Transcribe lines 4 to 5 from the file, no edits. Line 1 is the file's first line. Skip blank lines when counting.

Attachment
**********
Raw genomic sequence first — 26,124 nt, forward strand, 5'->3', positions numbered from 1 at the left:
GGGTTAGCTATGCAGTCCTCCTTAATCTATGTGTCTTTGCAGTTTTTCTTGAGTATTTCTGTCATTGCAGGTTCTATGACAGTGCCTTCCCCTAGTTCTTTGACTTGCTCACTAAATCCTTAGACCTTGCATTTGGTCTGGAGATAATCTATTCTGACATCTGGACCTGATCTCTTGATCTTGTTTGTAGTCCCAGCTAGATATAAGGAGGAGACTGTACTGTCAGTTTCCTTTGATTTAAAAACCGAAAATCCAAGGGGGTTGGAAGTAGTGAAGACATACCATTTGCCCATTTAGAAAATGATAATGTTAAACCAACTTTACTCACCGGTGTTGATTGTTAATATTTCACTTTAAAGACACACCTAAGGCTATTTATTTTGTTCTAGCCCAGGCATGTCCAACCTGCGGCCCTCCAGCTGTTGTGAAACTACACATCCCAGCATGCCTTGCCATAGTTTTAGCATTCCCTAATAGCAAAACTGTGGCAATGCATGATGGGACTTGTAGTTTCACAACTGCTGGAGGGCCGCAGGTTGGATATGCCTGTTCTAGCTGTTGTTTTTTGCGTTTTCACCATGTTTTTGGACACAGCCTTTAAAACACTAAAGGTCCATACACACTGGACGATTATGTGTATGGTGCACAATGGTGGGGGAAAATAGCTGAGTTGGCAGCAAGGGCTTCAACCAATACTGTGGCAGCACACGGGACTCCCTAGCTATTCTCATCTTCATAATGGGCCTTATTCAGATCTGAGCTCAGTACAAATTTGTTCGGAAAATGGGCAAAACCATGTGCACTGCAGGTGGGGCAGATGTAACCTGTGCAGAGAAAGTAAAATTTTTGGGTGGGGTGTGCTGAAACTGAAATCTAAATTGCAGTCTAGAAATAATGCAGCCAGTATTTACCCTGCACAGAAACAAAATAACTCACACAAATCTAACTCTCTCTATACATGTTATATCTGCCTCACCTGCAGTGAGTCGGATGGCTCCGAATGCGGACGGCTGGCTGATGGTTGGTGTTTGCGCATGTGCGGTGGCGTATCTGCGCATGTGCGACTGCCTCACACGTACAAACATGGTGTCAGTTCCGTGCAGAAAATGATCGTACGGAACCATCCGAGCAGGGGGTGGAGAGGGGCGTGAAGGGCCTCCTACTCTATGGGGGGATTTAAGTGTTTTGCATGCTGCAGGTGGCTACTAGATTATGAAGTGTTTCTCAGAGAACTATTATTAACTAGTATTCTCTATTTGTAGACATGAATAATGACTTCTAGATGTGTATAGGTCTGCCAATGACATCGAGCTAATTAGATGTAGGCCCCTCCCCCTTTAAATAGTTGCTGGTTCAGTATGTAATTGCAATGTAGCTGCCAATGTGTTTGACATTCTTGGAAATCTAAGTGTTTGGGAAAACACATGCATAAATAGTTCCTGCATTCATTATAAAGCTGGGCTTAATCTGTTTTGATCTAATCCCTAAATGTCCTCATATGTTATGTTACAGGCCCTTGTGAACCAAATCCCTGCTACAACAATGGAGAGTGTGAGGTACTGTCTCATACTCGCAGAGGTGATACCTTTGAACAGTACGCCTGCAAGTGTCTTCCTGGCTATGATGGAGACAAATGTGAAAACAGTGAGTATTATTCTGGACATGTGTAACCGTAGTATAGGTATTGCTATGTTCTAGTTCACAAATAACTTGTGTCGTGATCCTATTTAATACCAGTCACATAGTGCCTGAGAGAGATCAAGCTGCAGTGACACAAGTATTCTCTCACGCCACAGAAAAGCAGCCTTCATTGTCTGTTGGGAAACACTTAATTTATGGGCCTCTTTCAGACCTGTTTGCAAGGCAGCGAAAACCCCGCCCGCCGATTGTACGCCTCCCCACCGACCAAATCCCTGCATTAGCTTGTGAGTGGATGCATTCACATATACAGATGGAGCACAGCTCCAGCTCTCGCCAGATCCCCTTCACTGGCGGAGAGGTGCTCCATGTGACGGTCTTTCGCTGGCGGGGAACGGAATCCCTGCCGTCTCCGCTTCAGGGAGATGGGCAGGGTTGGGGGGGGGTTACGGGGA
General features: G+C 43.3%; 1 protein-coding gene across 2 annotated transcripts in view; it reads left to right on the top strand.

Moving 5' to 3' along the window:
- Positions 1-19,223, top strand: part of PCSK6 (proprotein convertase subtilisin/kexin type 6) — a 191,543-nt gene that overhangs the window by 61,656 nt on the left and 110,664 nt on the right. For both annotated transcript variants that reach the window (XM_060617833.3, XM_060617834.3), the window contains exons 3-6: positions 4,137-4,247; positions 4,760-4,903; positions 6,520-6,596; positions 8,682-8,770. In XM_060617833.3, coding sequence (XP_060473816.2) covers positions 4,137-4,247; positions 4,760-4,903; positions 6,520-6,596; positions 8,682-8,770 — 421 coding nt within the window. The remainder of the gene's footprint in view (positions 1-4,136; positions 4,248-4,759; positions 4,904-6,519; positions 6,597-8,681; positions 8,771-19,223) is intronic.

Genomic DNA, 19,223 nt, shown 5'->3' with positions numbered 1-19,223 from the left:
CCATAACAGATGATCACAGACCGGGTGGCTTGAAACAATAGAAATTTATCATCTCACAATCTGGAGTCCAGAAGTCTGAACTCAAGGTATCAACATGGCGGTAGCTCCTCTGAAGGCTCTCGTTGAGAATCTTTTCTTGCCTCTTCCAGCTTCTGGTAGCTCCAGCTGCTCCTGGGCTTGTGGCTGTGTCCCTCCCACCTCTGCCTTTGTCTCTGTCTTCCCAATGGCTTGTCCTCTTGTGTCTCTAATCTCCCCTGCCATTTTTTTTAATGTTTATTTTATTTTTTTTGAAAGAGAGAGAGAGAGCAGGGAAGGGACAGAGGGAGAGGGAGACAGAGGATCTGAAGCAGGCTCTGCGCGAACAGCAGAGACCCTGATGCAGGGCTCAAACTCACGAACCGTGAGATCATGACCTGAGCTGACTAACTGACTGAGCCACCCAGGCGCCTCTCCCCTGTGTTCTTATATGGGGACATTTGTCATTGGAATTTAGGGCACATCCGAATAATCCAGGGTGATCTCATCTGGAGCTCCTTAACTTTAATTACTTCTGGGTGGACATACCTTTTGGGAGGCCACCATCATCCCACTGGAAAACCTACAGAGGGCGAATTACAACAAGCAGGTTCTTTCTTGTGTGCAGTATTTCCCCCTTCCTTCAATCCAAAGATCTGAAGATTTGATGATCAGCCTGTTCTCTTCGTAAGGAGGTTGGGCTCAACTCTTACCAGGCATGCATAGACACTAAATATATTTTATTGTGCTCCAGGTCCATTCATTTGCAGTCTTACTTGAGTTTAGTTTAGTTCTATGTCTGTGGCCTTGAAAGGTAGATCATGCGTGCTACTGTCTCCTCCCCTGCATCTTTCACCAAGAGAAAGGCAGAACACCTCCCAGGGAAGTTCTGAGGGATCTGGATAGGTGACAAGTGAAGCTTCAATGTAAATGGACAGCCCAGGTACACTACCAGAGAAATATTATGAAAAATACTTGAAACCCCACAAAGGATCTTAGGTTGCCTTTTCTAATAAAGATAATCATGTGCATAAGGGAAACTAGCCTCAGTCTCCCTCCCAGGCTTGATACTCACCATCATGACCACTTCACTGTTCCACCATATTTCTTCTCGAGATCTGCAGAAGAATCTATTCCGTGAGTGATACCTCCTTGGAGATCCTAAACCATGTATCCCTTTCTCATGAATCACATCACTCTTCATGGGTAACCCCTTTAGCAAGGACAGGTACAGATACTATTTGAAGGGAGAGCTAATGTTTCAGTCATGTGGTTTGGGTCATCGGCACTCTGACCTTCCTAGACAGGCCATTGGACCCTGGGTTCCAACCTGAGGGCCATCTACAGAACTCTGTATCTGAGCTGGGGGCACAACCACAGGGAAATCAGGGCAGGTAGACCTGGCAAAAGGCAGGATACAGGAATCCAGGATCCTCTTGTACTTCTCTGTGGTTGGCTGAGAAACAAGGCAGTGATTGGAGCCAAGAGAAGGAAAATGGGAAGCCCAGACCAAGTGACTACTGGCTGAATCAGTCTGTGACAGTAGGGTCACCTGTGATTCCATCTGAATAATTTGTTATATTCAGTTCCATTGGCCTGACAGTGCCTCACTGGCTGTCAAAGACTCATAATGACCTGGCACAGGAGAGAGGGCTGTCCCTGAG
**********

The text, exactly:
Moving 5' to 3' along the window:
- Positions 1-19,223, top strand: part of PCSK6 (proprotein convertase subtilisin/kexin type 6) — a 191,543-nt gene that overhangs the window by 61,656 nt on the left and 110,664 nt on the right. For both annotated transcript variants that reach the window (XM_060617833.3, XM_060617834.3), the window contains exons 3-6: positions 4,137-4,247; positions 4,760-4,903; positions 6,520-6,596; positions 8,682-8,770. In XM_060617833.3, coding sequence (XP_060473816.2) covers positions 4,137-4,247; positions 4,760-4,903; positions 6,520-6,596; positions 8,682-8,770 — 421 coding nt within the window. The remainder of the gene's footprint in view (positions 1-4,136; positions 4,248-4,759; positions 4,904-6,519; positions 6,597-8,681; positions 8,771-19,223) is intronic.